mourning

I struggle with some social anxiety; making and keeping friends seems impossibly difficult sometimes. There are people I consider very good friends that I haven’t spoken to in years, but am too anxious to strike up a conversation with at this point (sorry ya’ll). But with Rue, it was so easy. Becoming her friend and staying close was as easy as breathing. She was just so profoundly GOOD, it was hard not to become her friend. 

Rue passed away on Monday, April 24th. The circumstances of her death were so preventable as to be farcical; she was let down by many of the institutions and protocols in place to help those who found themselves in the situation she did. It should never have been allowed to get as bad as it did or go on for so long. It feels farcical to even have to talk around the situation like this, but that’s the way of it right now. She was systematically let down and she died for it.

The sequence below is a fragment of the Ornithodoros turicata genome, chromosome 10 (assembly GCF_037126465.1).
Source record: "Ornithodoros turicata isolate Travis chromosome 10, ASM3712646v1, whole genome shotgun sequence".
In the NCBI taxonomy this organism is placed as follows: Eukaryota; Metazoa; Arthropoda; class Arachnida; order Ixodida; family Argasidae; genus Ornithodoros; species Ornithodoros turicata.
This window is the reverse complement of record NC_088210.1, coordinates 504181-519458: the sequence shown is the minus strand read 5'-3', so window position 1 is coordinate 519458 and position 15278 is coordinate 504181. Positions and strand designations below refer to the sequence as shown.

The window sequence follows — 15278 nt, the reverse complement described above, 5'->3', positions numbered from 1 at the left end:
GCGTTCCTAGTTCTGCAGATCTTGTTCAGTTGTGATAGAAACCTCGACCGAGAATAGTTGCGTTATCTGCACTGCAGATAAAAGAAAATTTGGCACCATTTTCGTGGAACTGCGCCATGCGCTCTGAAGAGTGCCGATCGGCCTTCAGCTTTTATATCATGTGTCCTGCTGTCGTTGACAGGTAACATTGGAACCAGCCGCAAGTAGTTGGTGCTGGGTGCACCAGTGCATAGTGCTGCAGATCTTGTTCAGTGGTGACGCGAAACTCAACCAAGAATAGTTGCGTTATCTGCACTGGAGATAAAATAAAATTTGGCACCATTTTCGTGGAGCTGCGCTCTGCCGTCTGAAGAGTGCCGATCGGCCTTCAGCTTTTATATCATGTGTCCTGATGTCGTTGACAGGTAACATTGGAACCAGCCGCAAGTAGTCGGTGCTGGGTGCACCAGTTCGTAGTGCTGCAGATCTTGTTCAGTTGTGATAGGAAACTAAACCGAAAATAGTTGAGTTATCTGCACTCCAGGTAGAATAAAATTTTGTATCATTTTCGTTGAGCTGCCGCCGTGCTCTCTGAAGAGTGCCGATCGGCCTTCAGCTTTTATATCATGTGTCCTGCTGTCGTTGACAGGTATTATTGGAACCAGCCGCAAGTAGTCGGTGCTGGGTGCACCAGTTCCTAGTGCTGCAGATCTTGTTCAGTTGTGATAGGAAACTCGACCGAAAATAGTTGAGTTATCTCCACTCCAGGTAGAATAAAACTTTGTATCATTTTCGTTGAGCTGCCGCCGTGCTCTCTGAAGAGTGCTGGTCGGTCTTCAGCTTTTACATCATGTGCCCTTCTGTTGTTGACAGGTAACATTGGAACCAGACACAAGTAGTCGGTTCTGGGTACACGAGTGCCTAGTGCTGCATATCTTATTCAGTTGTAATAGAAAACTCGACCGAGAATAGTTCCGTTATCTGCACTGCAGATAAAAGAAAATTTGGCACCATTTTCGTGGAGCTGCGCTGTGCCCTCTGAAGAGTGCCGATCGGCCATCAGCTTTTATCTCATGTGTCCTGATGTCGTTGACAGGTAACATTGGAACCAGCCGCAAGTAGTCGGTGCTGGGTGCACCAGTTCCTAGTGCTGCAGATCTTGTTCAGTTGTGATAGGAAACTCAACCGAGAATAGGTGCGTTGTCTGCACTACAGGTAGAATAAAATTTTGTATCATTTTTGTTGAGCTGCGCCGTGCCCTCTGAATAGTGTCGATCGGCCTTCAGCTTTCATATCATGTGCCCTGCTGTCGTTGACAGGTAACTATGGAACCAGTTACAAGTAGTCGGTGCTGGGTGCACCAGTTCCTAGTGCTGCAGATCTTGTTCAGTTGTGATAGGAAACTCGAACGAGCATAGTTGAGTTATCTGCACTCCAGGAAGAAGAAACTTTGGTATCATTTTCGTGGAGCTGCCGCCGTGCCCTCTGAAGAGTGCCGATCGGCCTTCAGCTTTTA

Her passing and the circumstances surrounding it have given me new purpose. In my mourning process, I’ve become stuck at “anger”. Not at Rue, but at the systems that let her slip through the cracks when she went to them for help. My anger is being channeled into changing those systems, so what happened to Rue is never allowed to happen again. Her reports should have been taken seriously the first time and the problem nipped in the bud immediately.  

Rue was everything a university should strive to have in a student; extraordinarily intelligent, humble, passionate, with a unique and powerful perspective on what she studied. The university should have fought tooth and nail to do right by her- as they should everyone that makes up the student body, graduate and undergraduate alike.  

She was also everything that one could hope to have in a best friend; loyal, kind, caring, an unmatched sense of humor,  and great taste in food that she loved to share. Rue once told me that if she was your friend, she was “your friend as f*ck”. She was so willing to go the extra mile to spend time with her friends or help with whatever they were going through. She must have brought her signature spicy soup to nearly everyone in her year when we were sick, myself included. I can’t help but feel like if the situation was different, if we were mourning someone else, she would have brought each and every one of us soup and held us as we cried. 

In friendship and in life, we were all truly blessed to have met her. I certainly was. 

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